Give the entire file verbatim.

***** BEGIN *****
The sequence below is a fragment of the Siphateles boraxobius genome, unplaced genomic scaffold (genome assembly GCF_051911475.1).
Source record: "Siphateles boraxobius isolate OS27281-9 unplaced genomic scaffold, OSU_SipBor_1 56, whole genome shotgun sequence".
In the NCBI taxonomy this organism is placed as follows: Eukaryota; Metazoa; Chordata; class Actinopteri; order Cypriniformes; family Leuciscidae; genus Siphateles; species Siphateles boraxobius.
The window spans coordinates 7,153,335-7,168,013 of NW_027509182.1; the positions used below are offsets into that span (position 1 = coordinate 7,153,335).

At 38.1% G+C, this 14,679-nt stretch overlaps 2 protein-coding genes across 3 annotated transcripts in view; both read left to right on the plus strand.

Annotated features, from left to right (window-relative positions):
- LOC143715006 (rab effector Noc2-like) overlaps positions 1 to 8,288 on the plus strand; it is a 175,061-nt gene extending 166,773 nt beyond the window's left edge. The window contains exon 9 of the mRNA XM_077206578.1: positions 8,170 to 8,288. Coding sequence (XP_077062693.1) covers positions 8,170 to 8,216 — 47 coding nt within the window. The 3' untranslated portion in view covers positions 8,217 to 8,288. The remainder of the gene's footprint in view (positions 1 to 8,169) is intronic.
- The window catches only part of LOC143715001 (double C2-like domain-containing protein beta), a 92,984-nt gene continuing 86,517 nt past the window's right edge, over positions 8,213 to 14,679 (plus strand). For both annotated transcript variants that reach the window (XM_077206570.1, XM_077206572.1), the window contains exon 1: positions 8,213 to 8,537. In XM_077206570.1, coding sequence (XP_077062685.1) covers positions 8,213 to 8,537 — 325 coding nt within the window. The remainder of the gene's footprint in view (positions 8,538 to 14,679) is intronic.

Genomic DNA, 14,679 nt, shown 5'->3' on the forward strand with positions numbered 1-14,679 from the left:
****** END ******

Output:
The sequence below is a fragment of the Siphateles boraxobius genome, unplaced genomic scaffold (genome assembly GCF_051911475.1).
Source record: "Siphateles boraxobius isolate OS27281-9 unplaced genomic scaffold, OSU_SipBor_1 56, whole genome shotgun sequence".
In the NCBI taxonomy this organism is placed as follows: Eukaryota; Metazoa; Chordata; class Actinopteri; order Cypriniformes; family Leuciscidae; genus Siphateles; species Siphateles boraxobius.
The window spans coordinates 7,153,335-7,168,013 of NW_027509182.1; the positions used below are offsets into that span (position 1 = coordinate 7,153,335).

At 38.1% G+C, this 14,679-nt stretch overlaps 2 protein-coding genes across 3 annotated transcripts in view; both read left to right on the plus strand.

Annotated features, from left to right (window-relative positions):
- LOC143715006 (rab effector Noc2-like) overlaps positions 1 to 8,288 on the plus strand; it is a 175,061-nt gene extending 166,773 nt beyond the window's left edge. The window contains exon 9 of the mRNA XM_077206578.1: positions 8,170 to 8,288. Coding sequence (XP_077062693.1) covers positions 8,170 to 8,216 — 47 coding nt within the window. The 3' untranslated portion in view covers positions 8,217 to 8,288. The remainder of the gene's footprint in view (positions 1 to 8,169) is intronic.
- The window catches only part of LOC143715001 (double C2-like domain-containing protein beta), a 92,984-nt gene continuing 86,517 nt past the window's right edge, over positions 8,213 to 14,679 (plus strand). For both annotated transcript variants that reach the window (XM_077206570.1, XM_077206572.1), the window contains exon 1: positions 8,213 to 8,537. In XM_077206570.1, coding sequence (XP_077062685.1) covers positions 8,213 to 8,537 — 325 coding nt within the window. The remainder of the gene's footprint in view (positions 8,538 to 14,679) is intronic.

Genomic DNA, 14,679 nt, shown 5'->3' on the forward strand with positions numbered 1-14,679 from the left: